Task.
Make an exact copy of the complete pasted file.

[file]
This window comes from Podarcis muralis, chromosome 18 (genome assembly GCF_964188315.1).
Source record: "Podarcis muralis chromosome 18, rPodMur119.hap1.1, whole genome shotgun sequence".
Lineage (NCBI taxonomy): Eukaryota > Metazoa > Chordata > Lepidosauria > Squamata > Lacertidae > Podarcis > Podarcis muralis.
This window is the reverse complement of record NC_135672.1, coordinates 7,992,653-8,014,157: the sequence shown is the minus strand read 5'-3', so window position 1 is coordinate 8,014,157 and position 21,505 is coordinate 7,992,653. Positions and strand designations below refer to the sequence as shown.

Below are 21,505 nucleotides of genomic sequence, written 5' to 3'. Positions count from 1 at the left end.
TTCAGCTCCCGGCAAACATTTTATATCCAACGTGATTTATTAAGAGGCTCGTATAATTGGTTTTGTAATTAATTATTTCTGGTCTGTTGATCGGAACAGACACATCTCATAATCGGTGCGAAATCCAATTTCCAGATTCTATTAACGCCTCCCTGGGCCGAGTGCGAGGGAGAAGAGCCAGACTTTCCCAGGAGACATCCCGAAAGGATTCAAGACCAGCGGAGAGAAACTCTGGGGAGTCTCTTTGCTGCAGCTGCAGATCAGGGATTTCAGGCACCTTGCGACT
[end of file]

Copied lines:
This window comes from Podarcis muralis, chromosome 18 (genome assembly GCF_964188315.1).
Source record: "Podarcis muralis chromosome 18, rPodMur119.hap1.1, whole genome shotgun sequence".
Lineage (NCBI taxonomy): Eukaryota > Metazoa > Chordata > Lepidosauria > Squamata > Lacertidae > Podarcis > Podarcis muralis.
This window is the reverse complement of record NC_135672.1, coordinates 7,992,653-8,014,157: the sequence shown is the minus strand read 5'-3', so window position 1 is coordinate 8,014,157 and position 21,505 is coordinate 7,992,653. Positions and strand designations below refer to the sequence as shown.

Below are 21,505 nucleotides of genomic sequence, written 5' to 3'. Positions count from 1 at the left end.
TTCAGCTCCCGGCAAACATTTTATATCCAACGTGATTTATTAAGAGGCTCGTATAATTGGTTTTGTAATTAATTATTTCTGGTCTGTTGATCGGAACAGACACATCTCATAATCGGTGCGAAATCCAATTTCCAGATTCTATTAACGCCTCCCTGGGCCGAGTGCGAGGGAGAAGAGCCAGACTTTCCCAGGAGACATCCCGAAAGGATTCAAGACCAGCGGAGAGAAACTCTGGGGAGTCTCTTTGCTGCAGCTGCAGATCAGGGATTTCAGGCACCTTGCGACT